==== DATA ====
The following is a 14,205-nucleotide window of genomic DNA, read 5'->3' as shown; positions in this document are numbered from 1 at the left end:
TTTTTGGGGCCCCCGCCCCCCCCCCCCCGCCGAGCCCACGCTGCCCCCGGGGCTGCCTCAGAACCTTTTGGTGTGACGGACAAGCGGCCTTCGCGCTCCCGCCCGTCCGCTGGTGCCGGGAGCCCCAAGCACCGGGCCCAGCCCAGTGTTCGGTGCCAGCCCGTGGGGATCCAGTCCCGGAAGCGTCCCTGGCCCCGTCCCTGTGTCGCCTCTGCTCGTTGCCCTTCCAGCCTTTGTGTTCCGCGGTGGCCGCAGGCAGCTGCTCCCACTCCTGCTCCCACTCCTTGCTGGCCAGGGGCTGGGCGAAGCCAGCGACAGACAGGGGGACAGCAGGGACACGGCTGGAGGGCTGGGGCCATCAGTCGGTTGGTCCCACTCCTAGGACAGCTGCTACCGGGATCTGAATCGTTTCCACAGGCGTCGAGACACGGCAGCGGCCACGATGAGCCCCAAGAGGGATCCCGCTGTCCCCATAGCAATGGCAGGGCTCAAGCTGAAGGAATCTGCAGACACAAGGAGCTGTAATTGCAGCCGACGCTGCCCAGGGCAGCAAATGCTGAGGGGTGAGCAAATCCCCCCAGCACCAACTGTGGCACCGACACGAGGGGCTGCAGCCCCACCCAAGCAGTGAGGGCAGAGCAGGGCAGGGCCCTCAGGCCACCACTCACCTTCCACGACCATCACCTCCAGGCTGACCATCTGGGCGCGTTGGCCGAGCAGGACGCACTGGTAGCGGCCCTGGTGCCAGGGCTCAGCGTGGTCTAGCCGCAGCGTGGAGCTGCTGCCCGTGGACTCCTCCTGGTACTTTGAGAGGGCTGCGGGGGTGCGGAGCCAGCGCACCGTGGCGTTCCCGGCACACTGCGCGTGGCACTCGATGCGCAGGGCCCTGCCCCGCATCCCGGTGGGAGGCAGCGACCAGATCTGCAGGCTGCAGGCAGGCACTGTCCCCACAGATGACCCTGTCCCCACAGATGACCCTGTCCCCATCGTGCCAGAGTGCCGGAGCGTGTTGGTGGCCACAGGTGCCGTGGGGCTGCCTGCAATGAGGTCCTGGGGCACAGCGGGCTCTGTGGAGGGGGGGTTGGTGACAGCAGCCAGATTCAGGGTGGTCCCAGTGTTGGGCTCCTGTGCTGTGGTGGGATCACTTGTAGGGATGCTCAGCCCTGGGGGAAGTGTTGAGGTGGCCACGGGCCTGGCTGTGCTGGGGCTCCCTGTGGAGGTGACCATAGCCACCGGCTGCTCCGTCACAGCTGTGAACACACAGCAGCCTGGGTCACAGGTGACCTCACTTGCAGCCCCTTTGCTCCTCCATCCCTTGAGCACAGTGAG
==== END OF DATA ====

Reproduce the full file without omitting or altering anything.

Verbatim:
The following is a 14,205-nucleotide window of genomic DNA, read 5'->3' as shown; positions in this document are numbered from 1 at the left end:
TTTTTGGGGCCCCCGCCCCCCCCCCCCCGCCGAGCCCACGCTGCCCCCGGGGCTGCCTCAGAACCTTTTGGTGTGACGGACAAGCGGCCTTCGCGCTCCCGCCCGTCCGCTGGTGCCGGGAGCCCCAAGCACCGGGCCCAGCCCAGTGTTCGGTGCCAGCCCGTGGGGATCCAGTCCCGGAAGCGTCCCTGGCCCCGTCCCTGTGTCGCCTCTGCTCGTTGCCCTTCCAGCCTTTGTGTTCCGCGGTGGCCGCAGGCAGCTGCTCCCACTCCTGCTCCCACTCCTTGCTGGCCAGGGGCTGGGCGAAGCCAGCGACAGACAGGGGGACAGCAGGGACACGGCTGGAGGGCTGGGGCCATCAGTCGGTTGGTCCCACTCCTAGGACAGCTGCTACCGGGATCTGAATCGTTTCCACAGGCGTCGAGACACGGCAGCGGCCACGATGAGCCCCAAGAGGGATCCCGCTGTCCCCATAGCAATGGCAGGGCTCAAGCTGAAGGAATCTGCAGACACAAGGAGCTGTAATTGCAGCCGACGCTGCCCAGGGCAGCAAATGCTGAGGGGTGAGCAAATCCCCCCAGCACCAACTGTGGCACCGACACGAGGGGCTGCAGCCCCACCCAAGCAGTGAGGGCAGAGCAGGGCAGGGCCCTCAGGCCACCACTCACCTTCCACGACCATCACCTCCAGGCTGACCATCTGGGCGCGTTGGCCGAGCAGGACGCACTGGTAGCGGCCCTGGTGCCAGGGCTCAGCGTGGTCTAGCCGCAGCGTGGAGCTGCTGCCCGTGGACTCCTCCTGGTACTTTGAGAGGGCTGCGGGGGTGCGGAGCCAGCGCACCGTGGCGTTCCCGGCACACTGCGCGTGGCACTCGATGCGCAGGGCCCTGCCCCGCATCCCGGTGGGAGGCAGCGACCAGATCTGCAGGCTGCAGGCAGGCACTGTCCCCACAGATGACCCTGTCCCCACAGATGACCCTGTCCCCATCGTGCCAGAGTGCCGGAGCGTGTTGGTGGCCACAGGTGCCGTGGGGCTGCCTGCAATGAGGTCCTGGGGCACAGCGGGCTCTGTGGAGGGGGGGTTGGTGACAGCAGCCAGATTCAGGGTGGTCCCAGTGTTGGGCTCCTGTGCTGTGGTGGGATCACTTGTAGGGATGCTCAGCCCTGGGGGAAGTGTTGAGGTGGCCACGGGCCTGGCTGTGCTGGGGCTCCCTGTGGAGGTGACCATAGCCACCGGCTGCTCCGTCACAGCTGTGAACACACAGCAGCCTGGGTCACAGGTGACCTCACTTGCAGCCCCTTTGCTCCTCCATCCCTTGAGCACAGTGAG